Tennis elbow, also called lateral epicondylitis, is a condition where pain occurs in the outside area of the elbow. As a type of tendinitis, the pain from tennis elbow occurs where the tendons in your forearm muscles attach to the bony bump of your elbow.

Tennis elbow is similar to another elbow condition called golfer’s elbow, which affects the tendon in the inside area of the elbow.

What Causes Tennis Elbow?

Don’t let its name fool you; anyone can be affected by tennis elbow, especially non-athletes. In fact, tennis elbow is the most common reason why people see their doctor for elbow pain.

Any repetitive gripping activities — especially ones using the thumb and first two fingers — can cause tennis elbow. This condition develops over time from the stress that excess gripping puts on the tendons. Tugging motions can also cause microscopic tears in the tendons.

Tennis Elbow

Some common athletics that can cause tennis elbow include:

  • Tennis
  • Fencing
  • Weight Lifting
  • Racquetball

Other activities that can lead to tennis elbow are:

  • Typing
  • Raking
  • Knitting
  • Painting

Tennis Elbow Symptoms

Tennis elbow most commonly causes pain in the upper extremities, including the elbow and upper or lower arm. You’re likely to also experience pain while working with your hands and tenderness in the bony knob that is on the outside of your elbow.

The following activities can also become really painful:

  • Lifting items
  • Making a fist
  • Opening a door
  • Shaking hands
  • Straightening the wrist

To diagnose tennis elbow, your doctor will ask you to flex your arm, wrist and elbow to evaluate where exactly the pain is. You may need digital imaging tests like an X-ray or MRI.

Tennis Elbow Treatment

Tennis elbow is a completely treatable condition and pain relief can come from many non-surgical options including:

  • Icing to reduce pain and swelling
  • Using an elbow strap to protect the elbow from further damage
  • Taking anti-inflammatory medications
  • Range of motion exercises to reduce stiffness and increase flexibility
  • Physical therapy to strengthen and stretch the muscles.

Most importantly, your elbow will need rest while the tendon heals. Signs of improvement in your condition will likely come when:

  • Your elbow is no longer swollenGripping/tugging movements are no longer painful
  • The injured elbow feels as strong as your other elbow
  • You’re able to flex and move your elbow without any pain or stiffness

Can Tennis Elbow Be Prevented?

There’s good news for those worried about tennis elbow: it can be prevented as long as you follow the tips below.

Avoid overuse

Use proper techniques

  • Using sports equipment or tools that are too heavy for you will do more harm than good. You should also always stick to proper postures when participating in activities like golf and tennis.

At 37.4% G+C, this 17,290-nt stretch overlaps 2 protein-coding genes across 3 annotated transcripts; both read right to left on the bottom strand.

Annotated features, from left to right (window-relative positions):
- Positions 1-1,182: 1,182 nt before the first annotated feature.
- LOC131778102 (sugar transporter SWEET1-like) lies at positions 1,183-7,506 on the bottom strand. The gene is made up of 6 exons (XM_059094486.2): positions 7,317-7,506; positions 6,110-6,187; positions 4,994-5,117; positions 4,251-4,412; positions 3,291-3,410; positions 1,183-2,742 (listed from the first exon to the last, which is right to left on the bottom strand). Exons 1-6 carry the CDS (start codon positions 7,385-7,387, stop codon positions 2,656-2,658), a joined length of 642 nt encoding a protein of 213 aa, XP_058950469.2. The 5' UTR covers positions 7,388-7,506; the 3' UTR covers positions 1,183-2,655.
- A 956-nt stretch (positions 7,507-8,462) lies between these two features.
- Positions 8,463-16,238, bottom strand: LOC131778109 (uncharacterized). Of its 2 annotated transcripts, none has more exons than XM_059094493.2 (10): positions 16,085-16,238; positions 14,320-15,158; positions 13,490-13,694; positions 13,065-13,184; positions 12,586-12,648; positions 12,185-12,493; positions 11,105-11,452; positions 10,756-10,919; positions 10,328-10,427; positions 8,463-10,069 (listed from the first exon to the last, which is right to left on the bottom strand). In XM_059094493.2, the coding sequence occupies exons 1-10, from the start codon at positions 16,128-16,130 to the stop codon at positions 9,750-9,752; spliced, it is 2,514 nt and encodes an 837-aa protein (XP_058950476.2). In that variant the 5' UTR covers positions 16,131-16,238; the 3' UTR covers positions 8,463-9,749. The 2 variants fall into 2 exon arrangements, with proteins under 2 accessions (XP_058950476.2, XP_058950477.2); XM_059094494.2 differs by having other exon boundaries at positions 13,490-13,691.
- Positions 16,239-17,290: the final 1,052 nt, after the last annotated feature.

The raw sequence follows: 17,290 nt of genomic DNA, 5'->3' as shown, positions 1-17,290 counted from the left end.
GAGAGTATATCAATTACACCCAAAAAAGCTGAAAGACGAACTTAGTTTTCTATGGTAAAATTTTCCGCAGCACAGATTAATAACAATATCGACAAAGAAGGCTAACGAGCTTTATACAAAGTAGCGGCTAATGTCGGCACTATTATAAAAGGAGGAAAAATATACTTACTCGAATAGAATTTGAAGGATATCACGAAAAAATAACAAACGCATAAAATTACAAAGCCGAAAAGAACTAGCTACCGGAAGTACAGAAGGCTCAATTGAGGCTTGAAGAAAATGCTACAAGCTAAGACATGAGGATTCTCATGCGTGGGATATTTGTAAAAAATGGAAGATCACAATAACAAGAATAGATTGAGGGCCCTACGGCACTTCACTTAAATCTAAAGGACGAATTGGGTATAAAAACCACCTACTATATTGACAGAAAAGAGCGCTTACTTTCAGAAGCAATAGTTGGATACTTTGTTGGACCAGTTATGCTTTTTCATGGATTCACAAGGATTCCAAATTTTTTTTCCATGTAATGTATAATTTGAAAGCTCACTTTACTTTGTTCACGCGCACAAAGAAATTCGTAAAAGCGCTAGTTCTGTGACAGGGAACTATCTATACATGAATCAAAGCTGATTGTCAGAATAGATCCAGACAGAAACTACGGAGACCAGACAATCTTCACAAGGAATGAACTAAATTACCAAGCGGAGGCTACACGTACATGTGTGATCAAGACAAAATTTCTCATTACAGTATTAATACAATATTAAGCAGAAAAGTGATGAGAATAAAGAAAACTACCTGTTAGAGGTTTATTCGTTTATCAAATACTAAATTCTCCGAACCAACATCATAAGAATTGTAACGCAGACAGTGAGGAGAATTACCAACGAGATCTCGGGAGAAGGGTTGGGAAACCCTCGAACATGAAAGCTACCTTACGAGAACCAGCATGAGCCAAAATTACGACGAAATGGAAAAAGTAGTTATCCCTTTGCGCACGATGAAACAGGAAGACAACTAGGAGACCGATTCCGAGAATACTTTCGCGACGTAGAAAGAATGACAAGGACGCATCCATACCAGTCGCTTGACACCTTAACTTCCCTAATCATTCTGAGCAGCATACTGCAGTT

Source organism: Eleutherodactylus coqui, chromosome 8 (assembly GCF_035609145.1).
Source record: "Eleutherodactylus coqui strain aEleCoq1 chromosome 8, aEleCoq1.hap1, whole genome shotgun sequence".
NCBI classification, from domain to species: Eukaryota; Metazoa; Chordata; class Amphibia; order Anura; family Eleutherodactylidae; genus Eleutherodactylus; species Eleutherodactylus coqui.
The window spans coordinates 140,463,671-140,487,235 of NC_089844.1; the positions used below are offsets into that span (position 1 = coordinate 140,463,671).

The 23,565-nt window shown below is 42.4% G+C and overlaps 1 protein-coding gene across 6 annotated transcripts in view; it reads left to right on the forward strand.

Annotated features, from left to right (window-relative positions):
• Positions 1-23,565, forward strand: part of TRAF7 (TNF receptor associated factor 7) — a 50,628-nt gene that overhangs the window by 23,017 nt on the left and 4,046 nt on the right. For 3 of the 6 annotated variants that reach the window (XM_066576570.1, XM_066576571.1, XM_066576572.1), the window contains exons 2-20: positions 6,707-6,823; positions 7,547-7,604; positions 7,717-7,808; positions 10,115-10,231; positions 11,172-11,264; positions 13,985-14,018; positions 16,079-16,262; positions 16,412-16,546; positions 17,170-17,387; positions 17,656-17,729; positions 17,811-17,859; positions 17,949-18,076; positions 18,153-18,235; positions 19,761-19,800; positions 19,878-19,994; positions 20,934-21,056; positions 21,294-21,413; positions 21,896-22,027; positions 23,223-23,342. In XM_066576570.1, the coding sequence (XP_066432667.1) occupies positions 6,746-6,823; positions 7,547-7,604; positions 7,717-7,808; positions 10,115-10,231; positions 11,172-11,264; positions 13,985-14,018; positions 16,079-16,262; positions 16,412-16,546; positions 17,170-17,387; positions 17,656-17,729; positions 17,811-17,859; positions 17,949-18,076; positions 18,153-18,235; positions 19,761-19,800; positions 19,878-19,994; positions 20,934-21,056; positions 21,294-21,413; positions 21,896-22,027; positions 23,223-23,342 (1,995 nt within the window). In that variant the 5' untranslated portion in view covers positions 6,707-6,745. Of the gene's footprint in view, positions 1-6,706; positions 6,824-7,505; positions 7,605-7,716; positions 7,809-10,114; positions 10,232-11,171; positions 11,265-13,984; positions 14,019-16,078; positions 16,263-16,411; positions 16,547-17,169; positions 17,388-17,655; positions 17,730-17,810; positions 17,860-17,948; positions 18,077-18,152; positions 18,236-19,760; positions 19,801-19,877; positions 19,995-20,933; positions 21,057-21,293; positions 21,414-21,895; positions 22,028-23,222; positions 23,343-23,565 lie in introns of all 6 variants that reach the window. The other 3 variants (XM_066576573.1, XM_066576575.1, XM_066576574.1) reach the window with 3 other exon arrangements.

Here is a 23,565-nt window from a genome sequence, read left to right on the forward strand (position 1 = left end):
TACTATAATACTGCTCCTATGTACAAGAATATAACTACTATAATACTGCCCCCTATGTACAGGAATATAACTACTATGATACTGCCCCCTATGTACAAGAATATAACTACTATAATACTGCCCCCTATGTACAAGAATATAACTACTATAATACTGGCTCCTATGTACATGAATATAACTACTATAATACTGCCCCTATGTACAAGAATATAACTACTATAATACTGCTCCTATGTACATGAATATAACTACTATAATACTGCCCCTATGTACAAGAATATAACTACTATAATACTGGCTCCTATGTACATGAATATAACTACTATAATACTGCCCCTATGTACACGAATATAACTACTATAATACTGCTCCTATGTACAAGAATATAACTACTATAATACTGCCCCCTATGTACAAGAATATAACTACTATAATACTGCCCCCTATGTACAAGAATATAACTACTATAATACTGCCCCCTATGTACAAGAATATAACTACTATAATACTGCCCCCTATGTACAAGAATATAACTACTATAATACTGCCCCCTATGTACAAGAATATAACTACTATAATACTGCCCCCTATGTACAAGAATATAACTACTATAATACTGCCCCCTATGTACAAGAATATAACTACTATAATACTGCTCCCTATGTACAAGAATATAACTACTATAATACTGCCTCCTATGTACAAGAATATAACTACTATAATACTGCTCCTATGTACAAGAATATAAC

Auburn, NH Ambulatory Surgery Center

45 Dartmouth Dr.
Auburn, New Hampshire 03032

Dover, NH Orthopaedic Clinic

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Dover, NH 03820

Rochester, NH Orthopaedic Clinic

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Rochester, NH 03839

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Portsmouth, NH 03801

Raymond, NH Orthopaedic Clinic

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Raymond, NH 03077


The percentage of tennis elbow cases that are from non-tennis players.

Your Tennis Elbow Treatment Options

The orthopaedic physicians at Access Sports Medicine can help you find relief from your tennis elbow symptoms.

Our staff understands and recognizes the importance of providing current and accurate workers’ compensation information and patient progress reports in a timely manner. Above all, our focus is on the recovery process and getting patients back to work quickly.

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Specializing Doctors

Jeffrey Rosenfield, MD

Hand & Elbow

Dr. Jeffrey Rosenfield is a Board Certified Orthopedic Surgeon. He completed his undergraduate education at the University of California, San Diego, with a Bachelor of Science degree. He attended Chicago Medical School and received his medical degree in 1996 with a nomination to the Alpha Omega Alpha Medical Honor Society. He received his orthopedic residency training at New York University – The Hospital for Joint Diseases in New York City.

Meet Dr. Rosenfield

Joshua A. Siegel, MD

Knee & Shoulder

Dr. Siegel is an award-winning surgeon with more than 20 years of experience. He is a US Olympic Committee team physician, a US ski team physician and covers USGA and PGA tour events. Locally, he is the team physician for several high schools, including Phillips Exeter Academy.

Meet Dr. Siegel

Frequently Asked Questions

Does tennis elbow require surgery?

If non-operative, conservative treatment methods fail, then surgery may be considered. You should consult with an orthopaedic physician if you are experiencing tennis elbow pain, and they will then be able to put you on the best path toward recovery.

Is tennis elbow a serious injury?

Tennis elbow can be acute or chronic, depending on the stage of progression of the tendon damage. Acute tennis elbow typically lasts less than three months, while chronic tennis elbow can involve pain lasting longer than three months with tendons in disrepair.